Objective: The objective of the study was to identify prognostic and environmental factors associated with vulvar carcinoma in young women. Study Design: This study was a review of patients younger than 45 years who were diagnosed with vulvar squamous cell carcinoma between 1994 and 2006. Results: Fifty-six patients were identified. Median age was 38 years and median follow-up was 25.3 months. Fifty-eight percent of patients presented with stage I disease; 77% smoked tobacco. Of patients with advanced disease, 53.3% were smokers, 40% had human papillomavirus (HPV) exposure, 46.7% had a history of vulvar intraepithelial neoplasia (VIN), and 6.7% were immunocompromised. Symptoms were present for more than 12 months in 47%, but symptom duration did not correlate with stage (P = .42) or positive lymph nodes (P = .28). Disease recurred in 10.7% and 5.4% died of disease. Conclusion: Young women with vulvar cancer tend to have early-stage disease, smoke, have a history of HPV, and have VIN. Many of the factors that place these patients at continuous risk are modifiable.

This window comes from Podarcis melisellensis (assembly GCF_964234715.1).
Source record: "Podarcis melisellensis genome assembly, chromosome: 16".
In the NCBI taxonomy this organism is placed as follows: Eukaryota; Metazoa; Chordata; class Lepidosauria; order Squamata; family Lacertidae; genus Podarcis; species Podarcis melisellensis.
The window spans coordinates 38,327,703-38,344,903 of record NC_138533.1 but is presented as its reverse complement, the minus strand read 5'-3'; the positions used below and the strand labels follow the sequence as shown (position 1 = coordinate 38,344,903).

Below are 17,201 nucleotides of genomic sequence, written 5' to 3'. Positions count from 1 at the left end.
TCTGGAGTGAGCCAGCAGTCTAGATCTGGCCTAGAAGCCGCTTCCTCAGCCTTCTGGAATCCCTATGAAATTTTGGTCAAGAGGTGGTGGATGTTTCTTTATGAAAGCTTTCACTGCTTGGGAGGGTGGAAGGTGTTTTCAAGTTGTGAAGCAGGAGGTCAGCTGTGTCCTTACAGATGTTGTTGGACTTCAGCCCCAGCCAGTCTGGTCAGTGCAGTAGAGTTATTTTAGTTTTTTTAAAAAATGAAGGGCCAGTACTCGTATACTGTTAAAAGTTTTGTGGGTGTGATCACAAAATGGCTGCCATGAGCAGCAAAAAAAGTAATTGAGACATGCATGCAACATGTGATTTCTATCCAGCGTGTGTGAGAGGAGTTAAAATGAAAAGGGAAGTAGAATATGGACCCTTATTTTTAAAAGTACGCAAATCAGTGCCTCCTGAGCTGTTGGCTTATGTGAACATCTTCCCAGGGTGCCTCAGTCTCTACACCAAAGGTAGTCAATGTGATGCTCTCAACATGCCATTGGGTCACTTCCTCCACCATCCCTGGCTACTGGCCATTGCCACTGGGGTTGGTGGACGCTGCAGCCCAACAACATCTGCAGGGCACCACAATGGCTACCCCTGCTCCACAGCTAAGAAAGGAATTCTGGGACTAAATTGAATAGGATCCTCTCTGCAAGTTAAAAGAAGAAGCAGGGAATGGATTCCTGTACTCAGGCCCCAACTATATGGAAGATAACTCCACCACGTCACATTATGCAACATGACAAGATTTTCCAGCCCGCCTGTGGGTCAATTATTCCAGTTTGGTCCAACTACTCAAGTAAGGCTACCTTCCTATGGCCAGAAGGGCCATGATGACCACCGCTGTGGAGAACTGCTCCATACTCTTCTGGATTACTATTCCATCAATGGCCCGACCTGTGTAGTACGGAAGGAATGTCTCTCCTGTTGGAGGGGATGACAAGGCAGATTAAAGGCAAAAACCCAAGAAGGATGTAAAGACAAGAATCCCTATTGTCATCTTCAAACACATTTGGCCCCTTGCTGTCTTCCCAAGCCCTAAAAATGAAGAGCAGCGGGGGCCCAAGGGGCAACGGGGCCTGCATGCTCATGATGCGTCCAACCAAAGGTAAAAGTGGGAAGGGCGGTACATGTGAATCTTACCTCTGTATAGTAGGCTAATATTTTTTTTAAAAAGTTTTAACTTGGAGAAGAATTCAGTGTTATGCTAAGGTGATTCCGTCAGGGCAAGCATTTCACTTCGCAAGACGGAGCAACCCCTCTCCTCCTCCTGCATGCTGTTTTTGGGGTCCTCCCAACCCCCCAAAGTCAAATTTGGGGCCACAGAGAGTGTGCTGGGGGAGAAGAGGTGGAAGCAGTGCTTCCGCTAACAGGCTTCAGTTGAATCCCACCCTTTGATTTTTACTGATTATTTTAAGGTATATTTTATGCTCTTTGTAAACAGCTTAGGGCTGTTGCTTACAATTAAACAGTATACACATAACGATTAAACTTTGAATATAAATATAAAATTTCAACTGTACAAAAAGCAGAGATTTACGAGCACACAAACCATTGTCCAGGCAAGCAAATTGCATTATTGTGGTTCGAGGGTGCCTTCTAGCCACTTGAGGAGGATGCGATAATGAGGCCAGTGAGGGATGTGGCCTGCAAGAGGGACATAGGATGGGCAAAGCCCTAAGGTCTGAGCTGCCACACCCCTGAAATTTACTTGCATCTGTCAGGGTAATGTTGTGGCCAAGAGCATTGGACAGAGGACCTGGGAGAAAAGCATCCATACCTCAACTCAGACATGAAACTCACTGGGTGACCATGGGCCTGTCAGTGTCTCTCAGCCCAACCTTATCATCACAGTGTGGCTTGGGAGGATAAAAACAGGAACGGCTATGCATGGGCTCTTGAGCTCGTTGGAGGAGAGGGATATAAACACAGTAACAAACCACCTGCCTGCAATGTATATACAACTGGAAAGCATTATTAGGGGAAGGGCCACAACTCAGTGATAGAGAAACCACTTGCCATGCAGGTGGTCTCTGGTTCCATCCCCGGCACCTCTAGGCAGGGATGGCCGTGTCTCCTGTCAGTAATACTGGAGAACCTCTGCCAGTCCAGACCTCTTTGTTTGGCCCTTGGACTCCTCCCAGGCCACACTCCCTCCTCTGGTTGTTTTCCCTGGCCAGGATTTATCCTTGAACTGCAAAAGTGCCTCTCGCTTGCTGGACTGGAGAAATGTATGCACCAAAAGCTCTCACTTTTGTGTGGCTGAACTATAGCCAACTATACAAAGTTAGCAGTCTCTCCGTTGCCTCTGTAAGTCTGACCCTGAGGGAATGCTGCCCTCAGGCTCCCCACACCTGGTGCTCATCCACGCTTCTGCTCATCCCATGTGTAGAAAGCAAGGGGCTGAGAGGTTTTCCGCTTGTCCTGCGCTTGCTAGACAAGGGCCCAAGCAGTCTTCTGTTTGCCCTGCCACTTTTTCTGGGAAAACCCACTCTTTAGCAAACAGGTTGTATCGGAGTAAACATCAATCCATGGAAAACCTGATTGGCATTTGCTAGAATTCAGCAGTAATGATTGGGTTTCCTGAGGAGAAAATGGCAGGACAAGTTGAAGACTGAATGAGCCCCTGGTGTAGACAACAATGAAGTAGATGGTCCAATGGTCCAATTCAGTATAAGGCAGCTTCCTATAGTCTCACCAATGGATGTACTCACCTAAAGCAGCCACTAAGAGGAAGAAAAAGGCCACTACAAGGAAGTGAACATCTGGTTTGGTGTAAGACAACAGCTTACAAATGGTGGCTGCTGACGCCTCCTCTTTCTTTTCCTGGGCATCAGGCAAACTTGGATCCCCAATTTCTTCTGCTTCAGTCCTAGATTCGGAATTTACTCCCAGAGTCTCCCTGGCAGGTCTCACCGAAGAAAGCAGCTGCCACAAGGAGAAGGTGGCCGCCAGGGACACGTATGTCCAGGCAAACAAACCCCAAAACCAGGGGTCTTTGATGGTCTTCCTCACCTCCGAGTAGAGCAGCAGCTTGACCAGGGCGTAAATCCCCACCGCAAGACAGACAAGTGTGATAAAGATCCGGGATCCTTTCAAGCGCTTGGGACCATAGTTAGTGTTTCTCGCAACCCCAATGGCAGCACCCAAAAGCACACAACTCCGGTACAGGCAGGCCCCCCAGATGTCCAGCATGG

- vulvar cancer